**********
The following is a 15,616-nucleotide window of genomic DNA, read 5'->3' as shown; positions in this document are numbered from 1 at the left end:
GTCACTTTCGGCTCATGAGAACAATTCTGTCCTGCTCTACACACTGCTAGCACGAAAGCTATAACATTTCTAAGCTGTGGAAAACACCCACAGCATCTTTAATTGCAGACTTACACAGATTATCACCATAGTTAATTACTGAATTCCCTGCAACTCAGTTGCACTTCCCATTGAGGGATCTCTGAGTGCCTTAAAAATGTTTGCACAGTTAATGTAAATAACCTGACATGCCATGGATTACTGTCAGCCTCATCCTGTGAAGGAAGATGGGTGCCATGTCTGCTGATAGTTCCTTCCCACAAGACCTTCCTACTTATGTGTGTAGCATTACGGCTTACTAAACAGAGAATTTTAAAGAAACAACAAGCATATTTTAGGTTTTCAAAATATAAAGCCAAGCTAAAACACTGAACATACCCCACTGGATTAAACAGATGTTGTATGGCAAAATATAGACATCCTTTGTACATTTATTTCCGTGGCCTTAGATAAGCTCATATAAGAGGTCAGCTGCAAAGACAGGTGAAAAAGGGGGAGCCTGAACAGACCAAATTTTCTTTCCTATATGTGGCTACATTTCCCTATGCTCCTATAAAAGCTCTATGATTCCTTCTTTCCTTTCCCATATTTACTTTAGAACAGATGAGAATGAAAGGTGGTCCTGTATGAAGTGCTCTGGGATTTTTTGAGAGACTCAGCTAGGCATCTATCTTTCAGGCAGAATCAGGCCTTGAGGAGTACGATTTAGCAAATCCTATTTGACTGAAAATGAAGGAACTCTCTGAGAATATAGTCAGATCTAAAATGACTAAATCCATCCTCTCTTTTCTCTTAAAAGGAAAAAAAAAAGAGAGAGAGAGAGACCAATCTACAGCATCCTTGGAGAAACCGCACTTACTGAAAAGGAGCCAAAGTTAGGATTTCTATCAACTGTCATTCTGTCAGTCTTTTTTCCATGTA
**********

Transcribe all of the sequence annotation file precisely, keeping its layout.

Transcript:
The following is a 15,616-nucleotide window of genomic DNA, read 5'->3' as shown; positions in this document are numbered from 1 at the left end:
GTCACTTTCGGCTCATGAGAACAATTCTGTCCTGCTCTACACACTGCTAGCACGAAAGCTATAACATTTCTAAGCTGTGGAAAACACCCACAGCATCTTTAATTGCAGACTTACACAGATTATCACCATAGTTAATTACTGAATTCCCTGCAACTCAGTTGCACTTCCCATTGAGGGATCTCTGAGTGCCTTAAAAATGTTTGCACAGTTAATGTAAATAACCTGACATGCCATGGATTACTGTCAGCCTCATCCTGTGAAGGAAGATGGGTGCCATGTCTGCTGATAGTTCCTTCCCACAAGACCTTCCTACTTATGTGTGTAGCATTACGGCTTACTAAACAGAGAATTTTAAAGAAACAACAAGCATATTTTAGGTTTTCAAAATATAAAGCCAAGCTAAAACACTGAACATACCCCACTGGATTAAACAGATGTTGTATGGCAAAATATAGACATCCTTTGTACATTTATTTCCGTGGCCTTAGATAAGCTCATATAAGAGGTCAGCTGCAAAGACAGGTGAAAAAGGGGGAGCCTGAACAGACCAAATTTTCTTTCCTATATGTGGCTACATTTCCCTATGCTCCTATAAAAGCTCTATGATTCCTTCTTTCCTTTCCCATATTTACTTTAGAACAGATGAGAATGAAAGGTGGTCCTGTATGAAGTGCTCTGGGATTTTTTGAGAGACTCAGCTAGGCATCTATCTTTCAGGCAGAATCAGGCCTTGAGGAGTACGATTTAGCAAATCCTATTTGACTGAAAATGAAGGAACTCTCTGAGAATATAGTCAGATCTAAAATGACTAAATCCATCCTCTCTTTTCTCTTAAAAGGAAAAAAAAAAGAGAGAGAGAGAGACCAATCTACAGCATCCTTGGAGAAACCGCACTTACTGAAAAGGAGCCAAAGTTAGGATTTCTATCAACTGTCATTCTGTCAGTCTTTTTTCCATGTA